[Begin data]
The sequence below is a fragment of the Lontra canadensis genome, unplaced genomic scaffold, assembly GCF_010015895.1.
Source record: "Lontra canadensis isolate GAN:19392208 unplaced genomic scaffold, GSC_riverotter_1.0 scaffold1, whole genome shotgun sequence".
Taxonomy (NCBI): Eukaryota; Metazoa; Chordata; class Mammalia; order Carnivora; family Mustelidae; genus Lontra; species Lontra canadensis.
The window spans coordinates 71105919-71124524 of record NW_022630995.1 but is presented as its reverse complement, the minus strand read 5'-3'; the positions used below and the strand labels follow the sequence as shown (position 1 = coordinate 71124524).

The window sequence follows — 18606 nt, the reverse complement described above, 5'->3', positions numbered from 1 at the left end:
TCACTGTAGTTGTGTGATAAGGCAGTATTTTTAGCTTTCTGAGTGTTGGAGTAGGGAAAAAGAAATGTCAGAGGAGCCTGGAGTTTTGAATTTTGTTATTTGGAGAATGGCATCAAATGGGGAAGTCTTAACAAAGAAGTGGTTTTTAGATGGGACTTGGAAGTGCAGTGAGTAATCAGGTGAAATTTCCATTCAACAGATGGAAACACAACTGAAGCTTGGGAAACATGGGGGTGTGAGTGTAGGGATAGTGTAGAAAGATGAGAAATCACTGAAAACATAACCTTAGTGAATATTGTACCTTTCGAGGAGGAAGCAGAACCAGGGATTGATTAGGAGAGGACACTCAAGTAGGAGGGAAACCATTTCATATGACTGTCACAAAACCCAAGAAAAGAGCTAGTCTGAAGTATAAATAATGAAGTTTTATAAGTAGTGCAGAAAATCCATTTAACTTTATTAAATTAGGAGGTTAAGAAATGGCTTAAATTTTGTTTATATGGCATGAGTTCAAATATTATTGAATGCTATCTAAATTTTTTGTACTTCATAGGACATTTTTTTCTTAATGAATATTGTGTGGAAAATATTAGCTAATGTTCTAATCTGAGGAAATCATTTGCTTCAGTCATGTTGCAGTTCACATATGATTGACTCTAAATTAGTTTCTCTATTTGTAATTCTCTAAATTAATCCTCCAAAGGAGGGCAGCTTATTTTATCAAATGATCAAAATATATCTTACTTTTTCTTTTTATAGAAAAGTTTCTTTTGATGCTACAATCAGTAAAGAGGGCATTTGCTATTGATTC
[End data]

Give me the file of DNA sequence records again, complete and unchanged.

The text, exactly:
The sequence below is a fragment of the Lontra canadensis genome, unplaced genomic scaffold, assembly GCF_010015895.1.
Source record: "Lontra canadensis isolate GAN:19392208 unplaced genomic scaffold, GSC_riverotter_1.0 scaffold1, whole genome shotgun sequence".
Taxonomy (NCBI): Eukaryota; Metazoa; Chordata; class Mammalia; order Carnivora; family Mustelidae; genus Lontra; species Lontra canadensis.
The window spans coordinates 71105919-71124524 of record NW_022630995.1 but is presented as its reverse complement, the minus strand read 5'-3'; the positions used below and the strand labels follow the sequence as shown (position 1 = coordinate 71124524).

The window sequence follows — 18606 nt, the reverse complement described above, 5'->3', positions numbered from 1 at the left end:
TCACTGTAGTTGTGTGATAAGGCAGTATTTTTAGCTTTCTGAGTGTTGGAGTAGGGAAAAAGAAATGTCAGAGGAGCCTGGAGTTTTGAATTTTGTTATTTGGAGAATGGCATCAAATGGGGAAGTCTTAACAAAGAAGTGGTTTTTAGATGGGACTTGGAAGTGCAGTGAGTAATCAGGTGAAATTTCCATTCAACAGATGGAAACACAACTGAAGCTTGGGAAACATGGGGGTGTGAGTGTAGGGATAGTGTAGAAAGATGAGAAATCACTGAAAACATAACCTTAGTGAATATTGTACCTTTCGAGGAGGAAGCAGAACCAGGGATTGATTAGGAGAGGACACTCAAGTAGGAGGGAAACCATTTCATATGACTGTCACAAAACCCAAGAAAAGAGCTAGTCTGAAGTATAAATAATGAAGTTTTATAAGTAGTGCAGAAAATCCATTTAACTTTATTAAATTAGGAGGTTAAGAAATGGCTTAAATTTTGTTTATATGGCATGAGTTCAAATATTATTGAATGCTATCTAAATTTTTTGTACTTCATAGGACATTTTTTTCTTAATGAATATTGTGTGGAAAATATTAGCTAATGTTCTAATCTGAGGAAATCATTTGCTTCAGTCATGTTGCAGTTCACATATGATTGACTCTAAATTAGTTTCTCTATTTGTAATTCTCTAAATTAATCCTCCAAAGGAGGGCAGCTTATTTTATCAAATGATCAAAATATATCTTACTTTTTCTTTTTATAGAAAAGTTTCTTTTGATGCTACAATCAGTAAAGAGGGCATTTGCTATTGATTC